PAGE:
# Description

The Linear Regression function models the relationship between input variables by fitting a linear equation to the input data.

The method consists of two steps. First, a model is trained. Second, values are predicted by the model. Linear Regression is integrated into the existing table framework. Currently, model training and prediction can not be separated.

# Syntax

LINEAR_REGRESSION ( TRAIN_[FILTERED_]LM ( INPUT ( table.input_column, ... ), OUTPUT ( table.output_column ) ), PREDICT ( table.predict_column, ... ) )

**TRAIN_LM**: Trains a Linear Regression model.**TRAIN_FILTERED_LM**: The data on which the linear model is trained is filtered.**INPUT**: One or more columns, which is used to train the model so that it describes the Output.**OUTPUT**: One column, through which the model lays a predictor function.**PREDICT**: One or more columns, on which for each row a predicted value is returned by applying the trained model.

All columns in TRAIN_LM have to be joinable. The columns in PREDICT do not have to be joinable with the columns in TRAIN_LM.

The input of the model training is regarded as an independent sub query. This means if an aggregation is used, it is independent of the dimensions defined in the rest of the query. This also means that the columns within TRAIN_LM have to be joinable, but not with the columns used in the rest of the query.

# NULL handling

- If a row contains a NULL value, the value is ignored and does not affect the model.
- If a
`PREDICT`

row contains a NULL value, the result for that row will be NULL.

# Filter behavior

## Standard Linear Regression

If rows of a column are filtered, it does not affect the linear model, as long as the linear model is not trained on aggregation results. This means independent of filters and selections, the underlying model stays the same. If you want to restrict the input data of a model you can use a CASE WHEN statement and map the values you want to be ignored to null. If a model is trained on results of an aggregation it still changes with the filtering because the result of the aggregation is affected by the filtering.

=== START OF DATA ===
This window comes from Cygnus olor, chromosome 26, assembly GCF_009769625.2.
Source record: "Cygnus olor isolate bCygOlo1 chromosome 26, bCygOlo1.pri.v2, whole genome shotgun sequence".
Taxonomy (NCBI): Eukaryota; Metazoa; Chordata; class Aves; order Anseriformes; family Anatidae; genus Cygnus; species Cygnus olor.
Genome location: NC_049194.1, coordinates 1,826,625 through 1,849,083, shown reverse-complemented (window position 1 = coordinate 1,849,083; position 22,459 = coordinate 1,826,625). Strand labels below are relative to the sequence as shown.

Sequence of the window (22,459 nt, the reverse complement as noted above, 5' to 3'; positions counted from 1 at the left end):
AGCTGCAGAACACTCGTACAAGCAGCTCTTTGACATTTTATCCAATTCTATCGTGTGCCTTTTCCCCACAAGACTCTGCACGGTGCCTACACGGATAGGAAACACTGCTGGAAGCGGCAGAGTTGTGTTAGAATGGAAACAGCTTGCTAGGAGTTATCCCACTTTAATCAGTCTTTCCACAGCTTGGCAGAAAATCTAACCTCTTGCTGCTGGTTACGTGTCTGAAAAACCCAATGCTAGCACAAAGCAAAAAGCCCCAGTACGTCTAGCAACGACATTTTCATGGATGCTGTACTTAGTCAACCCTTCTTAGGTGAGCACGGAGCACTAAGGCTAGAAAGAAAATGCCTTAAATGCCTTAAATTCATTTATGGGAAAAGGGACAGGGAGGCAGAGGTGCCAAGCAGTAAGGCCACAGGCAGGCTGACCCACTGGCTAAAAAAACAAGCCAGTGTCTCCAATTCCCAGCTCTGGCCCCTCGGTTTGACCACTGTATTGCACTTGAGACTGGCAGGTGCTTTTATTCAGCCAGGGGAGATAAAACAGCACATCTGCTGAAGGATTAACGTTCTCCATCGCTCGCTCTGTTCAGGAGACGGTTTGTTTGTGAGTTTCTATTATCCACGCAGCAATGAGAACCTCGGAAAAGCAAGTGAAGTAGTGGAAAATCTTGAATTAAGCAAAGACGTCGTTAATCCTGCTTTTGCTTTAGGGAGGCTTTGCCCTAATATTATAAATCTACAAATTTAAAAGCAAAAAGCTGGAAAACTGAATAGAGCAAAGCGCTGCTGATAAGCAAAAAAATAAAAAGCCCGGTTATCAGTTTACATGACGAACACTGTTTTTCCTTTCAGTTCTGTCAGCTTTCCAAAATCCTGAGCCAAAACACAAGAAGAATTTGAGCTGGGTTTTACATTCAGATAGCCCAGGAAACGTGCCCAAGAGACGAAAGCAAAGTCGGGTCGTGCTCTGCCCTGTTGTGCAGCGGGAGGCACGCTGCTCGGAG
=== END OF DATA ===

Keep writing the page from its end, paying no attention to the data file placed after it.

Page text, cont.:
## Filtered Linear Regression

If a filter or selection changes, the model is retrained and the resulting function adopts to the new of view of data. This has a serious performance impact.

# Examples

**[1]**Linear regression on time series data.

**Query**

###### Column1

"Table1"."MONTH"

###### Column2

LINEAR_REGRESSION ( TRAIN_LM ( INPUT ( "Table1"."Month" ) , OUTPUT ( Table1.Income ) ) , PREDICT ( "Table1"."Month" ) )

**[2]**Linear regression on the same data as above, but using a constant for prediction.

**Query**

###### Column1

LINEAR_REGRESSION ( TRAIN_LM ( INPUT ( "Table1"."Month" ) , OUTPUT ( Table1.Income ) ) , PREDICT ( 1 ) )

**[3]**Example for a higher order linear regression.

**Query**

###### Column1

"Table1"."MONTH"

###### Column2

LINEAR_REGRESSION ( TRAIN_LM ( INPUT ( "Table1"."Month" , POWER ( "Table1"."Month" , 2 ) ) , OUTPUT ( Table1.Income ) ) , PREDICT ( "Table1"."Month" , POWER ( "Table1"."Month" , 2 ) ) )

**[4]**Example for filter behavior on standard linear regression. Despite the filter the full data is used to train the model.

**Query**

###### Filter

Filter "Table1"."Month" > 1;

###### Column1

"Table1"."MONTH"

###### Column2

LINEAR_REGRESSION ( TRAIN_LM ( INPUT ( "Table1"."Month" ) , OUTPUT ( Table1.Income ) ) , PREDICT ( "Table1"."Month" ) )

**[5]**Same example as above but this time the model is only trained on the filtered data.

**Query**

###### Filter

Filter "Table1"."Month" > 1;

###### Column1

"Table1"."MONTH"

###### Column2

LINEAR_REGRESSION ( TRAIN_FILTERED_LM ( INPUT ( "Table1"."Month" ) , OUTPUT ( Table1.Income ) ) , PREDICT ( "Table1"."Month" ) )